Read an Excerpt
IN 1988, I received a telephone call from an old friend, the wife of a Hollywood actor and a gifted writer and actress. She asked me if she could give my private telephone number to one of her friends, but didn’t explain who it was or why. A few moments later, my telephone rang again and I heard a familiar voice say slowly: “This is Marlon Brando.”
It really wasn’t necessary for him to identify himself. Like millions of people who had spent a sizable portion of their lives in a darkened motion picture theater, I recognized his voice. Like millions of other people during the past forty years, I had grown up with it.
He said he wanted me to write a book about a passage in his life during which he believed someone had terribly wronged someone he loved.
A few days later I arrived at a locked gate beside Mulholland Drive in Beverly Hills. The gate swung open, and I followed a winding road lined with pepper trees, uncertain where I was going. Then something almost ghostly happened: it seemed that a part of the forest of bamboo next to me began to move. A gap appeared in this leafy tangle as an electric gate, camouflaged with dense foliage, suddenly swung open. It might have been a wall of granite peeling open in an Arabian Nights fantasy.
The gap in the forest widened, inviting me not only to Marlon Brando’s home at the top of a mountain, but into his life. After my first visit, I returned many times to the house on Mulholland Drive and he and I became close friends. We are an odd couple: I am a journalist with an ordinary past who has been married to the same woman for over thirty years and who, while reporting from Los Angeles as a correspondent for The New York Times, acquired a passionate disdain for the shallow and self-centered egotism and puerility that afflicts most movie actors I had encountered; he is an unconventional and reclusive actor who, after nearly fifty years of public life, despises the press, has had hundreds of women in his life and told me that he hadn’t “spent more than two minutes” with any one of them.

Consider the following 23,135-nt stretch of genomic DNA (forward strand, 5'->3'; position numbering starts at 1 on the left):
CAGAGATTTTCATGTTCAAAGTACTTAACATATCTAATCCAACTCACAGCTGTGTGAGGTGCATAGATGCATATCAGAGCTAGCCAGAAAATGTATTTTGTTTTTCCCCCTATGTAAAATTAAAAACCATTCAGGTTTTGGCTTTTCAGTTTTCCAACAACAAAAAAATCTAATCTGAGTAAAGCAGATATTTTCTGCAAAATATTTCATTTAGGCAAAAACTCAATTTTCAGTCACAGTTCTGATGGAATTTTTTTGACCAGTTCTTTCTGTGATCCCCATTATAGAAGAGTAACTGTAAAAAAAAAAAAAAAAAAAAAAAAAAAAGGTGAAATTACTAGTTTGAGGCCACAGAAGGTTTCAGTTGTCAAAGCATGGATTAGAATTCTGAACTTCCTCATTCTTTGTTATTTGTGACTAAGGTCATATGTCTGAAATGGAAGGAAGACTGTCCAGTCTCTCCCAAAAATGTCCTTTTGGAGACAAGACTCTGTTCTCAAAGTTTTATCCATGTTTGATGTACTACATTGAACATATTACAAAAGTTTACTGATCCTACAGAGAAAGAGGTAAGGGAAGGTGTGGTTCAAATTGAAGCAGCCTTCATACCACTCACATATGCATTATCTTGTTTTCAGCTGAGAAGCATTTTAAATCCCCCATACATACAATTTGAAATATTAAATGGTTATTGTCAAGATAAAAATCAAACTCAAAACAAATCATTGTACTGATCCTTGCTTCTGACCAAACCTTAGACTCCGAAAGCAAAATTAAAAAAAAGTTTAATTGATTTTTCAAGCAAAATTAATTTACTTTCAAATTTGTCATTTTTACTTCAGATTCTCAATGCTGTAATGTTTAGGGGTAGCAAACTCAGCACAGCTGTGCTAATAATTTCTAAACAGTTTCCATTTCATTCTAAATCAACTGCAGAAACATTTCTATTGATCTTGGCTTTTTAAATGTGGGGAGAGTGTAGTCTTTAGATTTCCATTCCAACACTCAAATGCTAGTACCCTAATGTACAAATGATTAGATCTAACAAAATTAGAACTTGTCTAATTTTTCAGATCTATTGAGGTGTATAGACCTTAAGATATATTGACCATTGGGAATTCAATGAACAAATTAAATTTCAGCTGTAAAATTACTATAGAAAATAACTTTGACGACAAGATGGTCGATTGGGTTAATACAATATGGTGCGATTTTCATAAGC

Within twenty minutes of our first meeting, he had my shoes off, my belt loosened and my fingers wired to an instrument that measured my galvanic skin response, all the while explaining that it was a technique he sometimes used to get a personality profile of people by asking questions and observing the reaction of the meter. I was more puzzled than jittery. At our first meeting, I discovered that he was the most curious man I had ever met and that he felt uncomfortable, possibly even embarrassed, to be thought of as a movie star. The movies, he said, were the least important aspect of his life, a thought that he would repeat over and over. As a writer, I was accustomed to asking people questions, but he turned it around and bombarded me with endless questions about my family, my childhood, my marriage, my ideas. I felt as if I were being debriefed by a CIA interrogator. He was inquisitive about everything and informed about many topics—physics, Shakespeare, philosophy, chess, religion, music, chemistry, genetics, scatology, psychology, shoe making, or whatever else he might suggest we discuss.
To my surprise, I learned that we had much in common, and our friendship deepened. The one thing that he didn’t like to talk about was show business. He never touched on the subject unless I brought it up. We talked for hours at a time—sometimes late into the night via long-distance telephone, other times sitting across from each other in the living room of his home overlooking the wide swath of the San Fernando Valley. Some of the conversations lasted until dawn and ended in his heated swimming pool or with the two of us amicably arguing about something in his superheated sauna.
I never wrote the book that was the topic of our first conversation. He began to change, and told me that he was beginning to see things in less polarized dimensions and that he no longer felt the need he once had to exact revenge on his enemies.